## 2 Spindown and braking index of magnetars

A pulsar has the power of magnetodipole radiation of

(1) |

where

(2) |

is magnetic dipolar moment and is the speed of light in vacuum, is the dipole magnetic field, is the pulsars’ radius, is the inclination angle. For general pulsars, surface magnetic field approximately equal to dipole magnetic field because multipole magnetic field attenuate to little. However, for magnetars there is a surplus of attenuate multipole magnetic field as its extraordinarily strong surface magnetic field. So magnetars’ surface magnetic field include dipole magnetic field and multipole magnetic field. We suppose that the ratio of surface magnetic field and dipole magnetic field

(3) |

is a constant. The pulsar rubs against the quantum vacuum and then loses its rotation kinetic energy ([Dupays et al. 2008]) of

(4) |

where is the coupling constant of electromagnetic interaction, is the QED critical field and is the spin period.

The pulsars’ typical radius cm is adopted. Set inclination angle for the sake of simplicity. Considering the relation (2) between the magnetic moment of pulsars and magnetic field in polar region of pulsars, we can obtain the ratio of the energy loss due to QVF over that due to magnetodipole radiation

(5) |

Assuming the pulsars’ rotation energy loss coming from both magnetodipole radiation and QVF, i.e. , the total energy loss of pulsars are given by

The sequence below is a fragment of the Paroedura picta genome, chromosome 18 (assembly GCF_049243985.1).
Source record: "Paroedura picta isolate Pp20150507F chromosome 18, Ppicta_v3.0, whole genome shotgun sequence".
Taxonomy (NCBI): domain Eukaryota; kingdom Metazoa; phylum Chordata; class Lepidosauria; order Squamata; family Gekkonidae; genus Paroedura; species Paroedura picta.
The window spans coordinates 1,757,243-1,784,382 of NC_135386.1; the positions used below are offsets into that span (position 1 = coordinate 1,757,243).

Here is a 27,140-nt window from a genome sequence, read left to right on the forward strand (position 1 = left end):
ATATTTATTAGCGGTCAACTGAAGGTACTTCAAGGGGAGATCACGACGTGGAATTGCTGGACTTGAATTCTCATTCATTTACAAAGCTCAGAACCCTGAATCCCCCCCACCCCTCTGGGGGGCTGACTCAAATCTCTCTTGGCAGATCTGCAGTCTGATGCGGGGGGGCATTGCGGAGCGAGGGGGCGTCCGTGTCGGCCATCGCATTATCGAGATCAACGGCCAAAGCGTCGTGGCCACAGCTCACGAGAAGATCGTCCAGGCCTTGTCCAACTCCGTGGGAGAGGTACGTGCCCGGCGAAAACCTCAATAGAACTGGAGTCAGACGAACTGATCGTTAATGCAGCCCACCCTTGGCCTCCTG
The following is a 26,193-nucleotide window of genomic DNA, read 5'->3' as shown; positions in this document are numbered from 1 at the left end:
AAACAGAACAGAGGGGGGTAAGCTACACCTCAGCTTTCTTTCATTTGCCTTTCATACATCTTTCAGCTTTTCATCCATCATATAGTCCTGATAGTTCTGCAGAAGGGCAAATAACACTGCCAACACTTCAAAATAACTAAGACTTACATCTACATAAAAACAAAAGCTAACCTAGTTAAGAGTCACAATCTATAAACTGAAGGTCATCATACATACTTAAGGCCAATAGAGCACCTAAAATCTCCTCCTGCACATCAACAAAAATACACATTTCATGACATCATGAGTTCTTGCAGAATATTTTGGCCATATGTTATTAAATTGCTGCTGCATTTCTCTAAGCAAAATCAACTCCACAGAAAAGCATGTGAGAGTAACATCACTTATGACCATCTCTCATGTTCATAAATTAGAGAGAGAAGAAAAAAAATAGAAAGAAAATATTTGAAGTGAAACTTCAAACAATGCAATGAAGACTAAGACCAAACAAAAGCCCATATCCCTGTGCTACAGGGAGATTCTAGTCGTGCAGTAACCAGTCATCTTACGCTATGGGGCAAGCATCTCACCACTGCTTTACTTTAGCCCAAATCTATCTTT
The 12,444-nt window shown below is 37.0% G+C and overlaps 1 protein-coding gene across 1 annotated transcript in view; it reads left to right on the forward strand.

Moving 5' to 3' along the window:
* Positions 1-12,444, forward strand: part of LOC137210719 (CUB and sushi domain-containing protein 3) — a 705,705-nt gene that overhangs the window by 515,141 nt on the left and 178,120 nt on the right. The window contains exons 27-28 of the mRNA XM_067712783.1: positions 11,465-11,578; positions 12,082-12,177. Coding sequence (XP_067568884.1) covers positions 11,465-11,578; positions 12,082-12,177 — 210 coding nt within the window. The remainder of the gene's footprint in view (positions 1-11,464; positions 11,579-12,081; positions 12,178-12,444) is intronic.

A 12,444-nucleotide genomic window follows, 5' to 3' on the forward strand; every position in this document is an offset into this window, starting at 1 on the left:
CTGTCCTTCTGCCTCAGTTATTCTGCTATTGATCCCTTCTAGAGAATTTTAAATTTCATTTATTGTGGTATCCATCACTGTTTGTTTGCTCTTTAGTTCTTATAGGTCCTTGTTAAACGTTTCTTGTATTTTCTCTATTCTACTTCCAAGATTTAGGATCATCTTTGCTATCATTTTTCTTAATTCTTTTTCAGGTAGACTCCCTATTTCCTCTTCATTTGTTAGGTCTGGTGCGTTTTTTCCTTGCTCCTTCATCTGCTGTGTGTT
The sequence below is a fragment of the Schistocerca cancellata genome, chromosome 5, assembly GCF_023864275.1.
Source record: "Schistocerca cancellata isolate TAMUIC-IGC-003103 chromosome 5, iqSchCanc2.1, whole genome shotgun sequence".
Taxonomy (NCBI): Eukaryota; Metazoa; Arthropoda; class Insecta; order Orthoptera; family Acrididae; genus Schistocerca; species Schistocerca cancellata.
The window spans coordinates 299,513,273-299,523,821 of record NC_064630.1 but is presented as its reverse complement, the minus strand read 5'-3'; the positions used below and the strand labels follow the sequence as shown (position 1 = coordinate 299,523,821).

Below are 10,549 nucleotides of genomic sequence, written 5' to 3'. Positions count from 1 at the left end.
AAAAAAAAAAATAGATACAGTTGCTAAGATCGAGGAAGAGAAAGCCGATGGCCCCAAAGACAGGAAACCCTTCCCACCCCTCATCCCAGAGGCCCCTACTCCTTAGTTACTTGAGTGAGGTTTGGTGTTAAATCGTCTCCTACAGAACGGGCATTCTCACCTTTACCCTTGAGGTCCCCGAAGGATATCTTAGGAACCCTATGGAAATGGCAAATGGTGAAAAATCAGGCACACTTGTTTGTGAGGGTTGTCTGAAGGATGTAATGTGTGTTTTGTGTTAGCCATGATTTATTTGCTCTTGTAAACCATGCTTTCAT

(6) |

From the pulsars’ rotation energy loss , where is the inertia of momentum with typical value gcm, we can obtain a relationship between pulsar’s period and the period derivative with respect to time

(7) |

Using the relation of and , the braking index can be obtained

(8) |

Numerically, the braking index can be written as

(9) |

where

(10) |

with . We can also express the ratio of the energy loss due to QVF over that due to magnetodipole radiation by pulsar’s period() and period derivative() from equation (5) and (7)

(11) |

Numerically, the above equation can be written as

(12) |

## 3 The numerical results

The periods of observed pulsars are distributed mainly in the range from s to s (The ATNF Pulsar Catalogue: http://www.atnf.csiro.au/research/pulsar/psrcat/). Using Eq. (5) we plot the ratio of , as a function of the period in Fig. 1 for and in Fig. 2 for . From Fig.1 we can see that QVF may play an important role when the dipole magnetic field is higher than G for pulsars whose period are between s and 1s. Most of observed pulsar’s magnetic field derived from pure magnetodipole radiation are in the region G, however, if QVF is included in pulsars’ energy loss, the derived magnetic field could be lower. Thus it is necessary to independently measure the magnetic field of pulsars so that we can judge whether QVF has important contribution to pulsars’ rotation energy loss.